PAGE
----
It has been just over two years since the launch of the Barclays Cycle Hire scheme, of which I was an early adopter. After my first year’s membership expired (and my key broke), I decided that there was more to cycling than the central London zone covered by the scheme and moved on to a hand-me-down mountain bike I acquired from my Dad.
Today, I became the proud owner of my first new bike as an adult. The plan is to start using it to commute to work. I’ve done a few test runs using the old bike, which according to MapMyRide is about 16km and takes me about 1hr 8mins. I’m thinking with more practice that could quite easily shrink to sub-1hour.
Owning my own bike (that is actually worth something) is quite daunting, given that a huge 20,000 bicycles are stolen in London each year. I’m hoping to increase my chances by:
Buying a new lock with cables to attach both wheels and saddle to the frame.
if all else fails, making sure the bike is insured; either on its own or as part of my contents.
I guess I’ve also got to look into the whole world of spare inner tubes, tyre levers and pumps; things that I’ve been rather blasé about with my rugged mountain bike tyres. Any other tips for a commuting newbie?
I awaited the Barclays Cycle Hire scheme with interest. I live within the covered zone (approximately zone 1 + a bit) and make around 2-3 return trips a week by bus on routes that I could cycle. I’d also been considering cycling for a while, but wasn’t sure if I’d like it (or even if I still could) and I don’t own a bike.
In other words; I’m definitely part of the target audience for the scheme.
When registration day came around, I duly registered (with a glitch or two) and was sent my membership key in advance of the bike release day.
My first trial wasn’t good – I attempted to give one a quick go around Russell Square from the rack just outside my office, but instead got an amber light and horrible juddering noise. Instead I had to walk to the next rack along, on Bedford Way, where I took my first 8 minute ride.
I can confirm and corroborate the general opinions on the bikes. Yes, they are quite heavy, but not overly so. The gear range is terrible. I’m not a strong cyclist, or fit in any way, but even uphill only the highest gear was of any use. First or second just leave you pedalling like a maniac without actually moving. And if your bag is too small, it will just fall sideways out of the basket, unless it is large enough to be bungee’d in.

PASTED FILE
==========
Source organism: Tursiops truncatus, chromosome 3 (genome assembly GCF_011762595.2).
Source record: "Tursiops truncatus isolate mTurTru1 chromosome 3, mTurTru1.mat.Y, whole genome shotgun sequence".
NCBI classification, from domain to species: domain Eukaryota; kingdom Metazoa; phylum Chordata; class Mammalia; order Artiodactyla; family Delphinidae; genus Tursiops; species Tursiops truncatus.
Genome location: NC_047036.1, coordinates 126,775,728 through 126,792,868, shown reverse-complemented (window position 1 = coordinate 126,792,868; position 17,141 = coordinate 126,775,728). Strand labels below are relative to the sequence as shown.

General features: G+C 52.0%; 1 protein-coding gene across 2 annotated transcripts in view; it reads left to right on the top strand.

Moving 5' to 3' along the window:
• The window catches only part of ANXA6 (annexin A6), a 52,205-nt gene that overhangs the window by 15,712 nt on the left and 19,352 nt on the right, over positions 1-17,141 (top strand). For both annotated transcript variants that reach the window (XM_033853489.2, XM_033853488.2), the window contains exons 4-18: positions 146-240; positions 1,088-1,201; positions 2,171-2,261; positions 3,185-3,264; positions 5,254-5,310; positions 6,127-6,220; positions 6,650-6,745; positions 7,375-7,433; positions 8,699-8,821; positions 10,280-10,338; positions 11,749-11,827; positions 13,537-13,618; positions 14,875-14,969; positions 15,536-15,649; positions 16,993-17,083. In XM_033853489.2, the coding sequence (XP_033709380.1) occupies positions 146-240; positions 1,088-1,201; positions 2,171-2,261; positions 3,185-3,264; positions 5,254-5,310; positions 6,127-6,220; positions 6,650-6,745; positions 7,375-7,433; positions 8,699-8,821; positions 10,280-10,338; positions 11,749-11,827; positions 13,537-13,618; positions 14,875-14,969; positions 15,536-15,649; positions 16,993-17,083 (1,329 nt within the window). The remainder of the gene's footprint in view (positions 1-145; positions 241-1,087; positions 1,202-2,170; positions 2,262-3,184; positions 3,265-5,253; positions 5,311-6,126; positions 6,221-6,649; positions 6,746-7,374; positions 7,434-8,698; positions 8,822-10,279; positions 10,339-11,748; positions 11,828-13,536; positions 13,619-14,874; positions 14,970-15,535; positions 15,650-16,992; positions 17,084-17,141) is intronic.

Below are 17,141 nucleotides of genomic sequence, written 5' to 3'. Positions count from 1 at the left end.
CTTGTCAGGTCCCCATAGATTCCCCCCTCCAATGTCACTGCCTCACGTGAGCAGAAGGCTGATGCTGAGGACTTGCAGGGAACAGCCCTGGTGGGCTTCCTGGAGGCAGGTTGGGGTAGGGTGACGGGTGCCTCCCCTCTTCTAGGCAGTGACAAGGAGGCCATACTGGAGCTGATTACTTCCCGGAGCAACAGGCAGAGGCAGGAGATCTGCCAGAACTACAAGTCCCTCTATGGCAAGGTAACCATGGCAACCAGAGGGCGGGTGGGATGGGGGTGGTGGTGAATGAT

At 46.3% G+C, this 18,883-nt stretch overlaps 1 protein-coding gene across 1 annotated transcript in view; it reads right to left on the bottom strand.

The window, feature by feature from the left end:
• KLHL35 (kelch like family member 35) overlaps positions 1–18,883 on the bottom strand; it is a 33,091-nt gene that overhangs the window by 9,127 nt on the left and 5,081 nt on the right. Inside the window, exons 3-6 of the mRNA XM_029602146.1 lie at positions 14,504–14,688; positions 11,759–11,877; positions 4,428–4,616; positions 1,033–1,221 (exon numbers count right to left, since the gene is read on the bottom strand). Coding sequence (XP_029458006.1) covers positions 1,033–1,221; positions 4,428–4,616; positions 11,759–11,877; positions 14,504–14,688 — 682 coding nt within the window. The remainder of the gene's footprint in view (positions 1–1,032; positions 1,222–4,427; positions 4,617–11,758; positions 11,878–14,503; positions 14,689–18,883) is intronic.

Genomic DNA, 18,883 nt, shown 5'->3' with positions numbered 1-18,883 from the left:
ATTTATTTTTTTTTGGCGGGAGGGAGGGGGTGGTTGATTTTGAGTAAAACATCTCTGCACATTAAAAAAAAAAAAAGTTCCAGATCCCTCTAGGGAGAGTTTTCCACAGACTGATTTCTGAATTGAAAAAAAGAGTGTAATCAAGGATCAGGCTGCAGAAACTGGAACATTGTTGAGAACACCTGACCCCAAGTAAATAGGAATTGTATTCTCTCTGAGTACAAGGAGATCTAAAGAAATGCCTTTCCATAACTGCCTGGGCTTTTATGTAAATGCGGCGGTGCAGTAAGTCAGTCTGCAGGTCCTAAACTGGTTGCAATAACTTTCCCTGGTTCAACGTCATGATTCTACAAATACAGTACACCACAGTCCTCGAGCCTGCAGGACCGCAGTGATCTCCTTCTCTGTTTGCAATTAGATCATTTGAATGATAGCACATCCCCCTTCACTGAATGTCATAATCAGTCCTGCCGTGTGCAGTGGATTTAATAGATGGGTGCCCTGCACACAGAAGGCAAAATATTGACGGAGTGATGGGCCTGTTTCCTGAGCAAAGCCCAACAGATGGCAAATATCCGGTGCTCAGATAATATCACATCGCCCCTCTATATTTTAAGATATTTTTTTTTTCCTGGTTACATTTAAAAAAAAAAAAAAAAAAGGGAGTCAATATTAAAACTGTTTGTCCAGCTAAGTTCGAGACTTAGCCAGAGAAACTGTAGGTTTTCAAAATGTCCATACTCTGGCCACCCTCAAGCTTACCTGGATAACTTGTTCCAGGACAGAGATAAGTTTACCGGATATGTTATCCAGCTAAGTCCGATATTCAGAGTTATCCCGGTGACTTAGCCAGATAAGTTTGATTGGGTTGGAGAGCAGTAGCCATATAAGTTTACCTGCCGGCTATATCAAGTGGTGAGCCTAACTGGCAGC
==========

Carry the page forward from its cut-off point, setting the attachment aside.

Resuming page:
The real test came on Saturday, when I took one to and from work (having invested in a helmet and reflective backpack cover). Other than highlighting how unfit I am – panting and sweating after a 15min cycle, it was totally fine. I even cycled home at 2am in the morning and found the lights to be adequate and the experience perfect. The scheme was actually perfect, as there is little in the way of public transport from Goodge Street to Farringdon/Sadler’s Wells, but there were docking stations almost door-to-door. Spot on!
Monday night, I got even braver and tried Russell Square to Victoria during the rushhour, and took advantage of being able to dock the bike and forget about it; using it to cycle to the pub, have a few drinks and get the bus back, not worrying about leaving my own bike somewhere overnight.
I’ve now used the bikes to make seven journeys that I would normally make by bus or tube, and it has been both fun and useful each time. Only once have I been over the 30 minute limit (by 34 seconds), so I’ve saved at least £6. 15 more weeks until I’ve paid off the £45 annual membership and the cost of the helmet and backpack cover!
The only scary moment I’ve had was cycling down Oxford Street. So many buses, bus stops and rickshaws that all seem to be out to get you. I shan’t be making that mistake again any time soon. The other thing that is quite strange about cycling around London is my propensity to get lost. I know my way around places that are walking distance from home and work, and I know the buses and tube for places further away, but actually having to cycle to places I’d normally take public transport too was surprisingly difficult. It isn’t like being on foot, when you can just stop any time, or turn around and because you are moving faster, there is less time for contemplating the route. It is funny though, because I don’t have that feeling in the car. (Probably to do with the sat-nav…).
Any way, so far I have loved the scheme and I hope I continue to use it beyond its current novelty.
Adventures in triathlon
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